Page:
Understanding the Inhibition of the Shuttle Effect of Sulfides (S ≤ 3) in Lithium–Sulfur Batteries by Heteroatom-Doped Graphene: First-Principles Study
journal contributionposted on 30.01.2020 by Benjie Gong, Xuedan Song, Yantao Shi, Jianhui Liu, Ce Hao
Any type of content formally published in an academic journal, usually following a peer-review process.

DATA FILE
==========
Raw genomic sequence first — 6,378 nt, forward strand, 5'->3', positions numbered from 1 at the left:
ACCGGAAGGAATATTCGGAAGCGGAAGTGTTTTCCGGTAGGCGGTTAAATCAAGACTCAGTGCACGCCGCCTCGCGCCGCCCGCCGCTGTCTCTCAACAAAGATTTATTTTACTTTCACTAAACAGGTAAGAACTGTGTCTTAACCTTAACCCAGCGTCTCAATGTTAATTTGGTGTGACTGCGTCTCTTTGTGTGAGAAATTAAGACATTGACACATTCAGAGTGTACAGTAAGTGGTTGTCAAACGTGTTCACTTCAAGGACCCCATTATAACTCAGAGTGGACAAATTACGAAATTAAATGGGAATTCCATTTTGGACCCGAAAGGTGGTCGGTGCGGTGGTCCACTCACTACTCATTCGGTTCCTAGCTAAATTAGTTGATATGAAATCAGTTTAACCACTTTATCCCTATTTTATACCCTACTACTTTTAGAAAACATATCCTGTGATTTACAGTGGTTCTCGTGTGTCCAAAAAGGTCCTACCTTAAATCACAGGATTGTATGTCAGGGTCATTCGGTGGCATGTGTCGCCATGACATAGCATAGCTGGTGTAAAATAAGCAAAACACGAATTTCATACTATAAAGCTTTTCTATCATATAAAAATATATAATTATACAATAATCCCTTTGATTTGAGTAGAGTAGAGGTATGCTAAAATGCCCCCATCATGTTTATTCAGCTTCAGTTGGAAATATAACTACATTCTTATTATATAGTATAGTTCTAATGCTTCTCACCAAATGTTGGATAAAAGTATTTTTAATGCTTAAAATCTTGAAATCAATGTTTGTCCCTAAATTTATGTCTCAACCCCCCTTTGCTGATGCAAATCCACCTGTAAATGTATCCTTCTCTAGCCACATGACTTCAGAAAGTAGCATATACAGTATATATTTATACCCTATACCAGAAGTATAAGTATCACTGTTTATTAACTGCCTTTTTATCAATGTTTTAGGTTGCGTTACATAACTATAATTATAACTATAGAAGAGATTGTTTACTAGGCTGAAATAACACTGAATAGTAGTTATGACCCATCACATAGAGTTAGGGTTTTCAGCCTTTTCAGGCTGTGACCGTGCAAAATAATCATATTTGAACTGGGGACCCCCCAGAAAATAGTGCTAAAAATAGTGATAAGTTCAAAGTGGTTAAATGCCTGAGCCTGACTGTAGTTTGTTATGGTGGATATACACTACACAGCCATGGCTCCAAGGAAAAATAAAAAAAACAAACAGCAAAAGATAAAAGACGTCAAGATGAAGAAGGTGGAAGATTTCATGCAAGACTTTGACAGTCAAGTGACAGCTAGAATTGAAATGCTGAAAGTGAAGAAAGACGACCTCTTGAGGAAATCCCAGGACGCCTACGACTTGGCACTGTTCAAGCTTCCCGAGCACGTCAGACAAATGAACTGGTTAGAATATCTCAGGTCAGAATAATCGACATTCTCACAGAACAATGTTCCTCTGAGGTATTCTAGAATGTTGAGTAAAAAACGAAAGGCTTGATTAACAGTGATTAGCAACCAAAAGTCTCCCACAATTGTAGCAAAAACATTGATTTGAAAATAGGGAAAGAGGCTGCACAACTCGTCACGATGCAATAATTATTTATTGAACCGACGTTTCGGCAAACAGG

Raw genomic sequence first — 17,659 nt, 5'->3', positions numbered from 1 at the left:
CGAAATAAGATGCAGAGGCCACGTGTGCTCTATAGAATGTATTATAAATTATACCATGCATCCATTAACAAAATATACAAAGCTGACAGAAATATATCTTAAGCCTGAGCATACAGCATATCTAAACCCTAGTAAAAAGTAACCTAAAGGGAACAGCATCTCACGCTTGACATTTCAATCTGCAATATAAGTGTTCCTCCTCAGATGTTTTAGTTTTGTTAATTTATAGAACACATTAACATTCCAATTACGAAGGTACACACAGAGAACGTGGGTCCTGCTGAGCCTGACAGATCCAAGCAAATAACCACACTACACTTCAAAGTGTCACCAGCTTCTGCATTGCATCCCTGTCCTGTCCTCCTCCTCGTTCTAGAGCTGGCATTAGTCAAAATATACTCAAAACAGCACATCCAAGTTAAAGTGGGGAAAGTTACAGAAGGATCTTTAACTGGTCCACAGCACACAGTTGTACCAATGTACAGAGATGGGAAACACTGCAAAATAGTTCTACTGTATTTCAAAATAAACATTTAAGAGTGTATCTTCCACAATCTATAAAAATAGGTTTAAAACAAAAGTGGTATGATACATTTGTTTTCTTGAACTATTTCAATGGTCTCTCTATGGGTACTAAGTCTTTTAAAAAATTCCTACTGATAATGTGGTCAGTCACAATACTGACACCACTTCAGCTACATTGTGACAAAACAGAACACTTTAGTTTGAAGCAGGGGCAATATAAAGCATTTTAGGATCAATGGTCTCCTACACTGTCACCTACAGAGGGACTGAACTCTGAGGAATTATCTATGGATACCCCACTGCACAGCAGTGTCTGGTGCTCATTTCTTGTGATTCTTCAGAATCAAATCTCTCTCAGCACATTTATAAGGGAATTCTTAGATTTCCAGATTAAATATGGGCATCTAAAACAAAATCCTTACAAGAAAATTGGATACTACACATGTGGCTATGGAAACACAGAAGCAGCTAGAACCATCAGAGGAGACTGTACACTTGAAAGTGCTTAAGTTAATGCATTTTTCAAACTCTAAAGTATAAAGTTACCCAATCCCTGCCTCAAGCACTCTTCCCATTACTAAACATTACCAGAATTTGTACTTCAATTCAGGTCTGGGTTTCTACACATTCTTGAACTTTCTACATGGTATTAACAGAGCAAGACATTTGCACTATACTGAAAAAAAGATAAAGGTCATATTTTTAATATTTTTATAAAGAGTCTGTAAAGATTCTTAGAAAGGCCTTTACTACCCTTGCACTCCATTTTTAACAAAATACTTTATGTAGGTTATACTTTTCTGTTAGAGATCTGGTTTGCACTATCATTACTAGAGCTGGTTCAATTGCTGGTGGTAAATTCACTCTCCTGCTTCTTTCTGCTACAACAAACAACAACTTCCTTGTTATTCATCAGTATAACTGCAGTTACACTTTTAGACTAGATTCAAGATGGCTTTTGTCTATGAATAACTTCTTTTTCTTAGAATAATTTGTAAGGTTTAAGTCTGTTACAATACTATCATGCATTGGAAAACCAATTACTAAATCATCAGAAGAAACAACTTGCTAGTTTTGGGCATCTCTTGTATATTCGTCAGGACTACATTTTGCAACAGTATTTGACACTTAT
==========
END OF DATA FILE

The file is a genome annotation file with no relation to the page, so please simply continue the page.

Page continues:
The shuttle effect of lithium–sulfur batteries has always been a focus of scientific research. One research strategy is to use graphene to improve its performance. Theoretical studies have found that heteroatom-modified graphene can effectively anchor lithium polysulfides (LiPSs) and weaken the shuttle effect. In this study, we combine small sulfur molecules with the 10-heteroatom-doped graphene (h-G, where h = N, O, S, P, or B), and the shuttle effect is largely suppressed by preventing the formation of long-chain LiPSs using density functional theory. The deformation charge density and projected density of state verified that the critical interaction between h-G and LiPSs is the interaction of the lithium atom with the benzene ring and the interaction of the lithium atom with the heteroatom. In addition, the effect of solvation on the adsorption of the LiPSs on h-G is studied. Remarkably, in solvent, the binding energies of polysulfides on pyridine, epoxy, and B-doped graphene were still the largest, indicating that they may be the ideal lithium–sulfur battery cathode materials for suppressing the shuttle effect. This study provides key insights into the underlying mechanism by which h-G with small sulfur molecules contributes to the intrinsic shuttle inhibition and traps the polysulfides.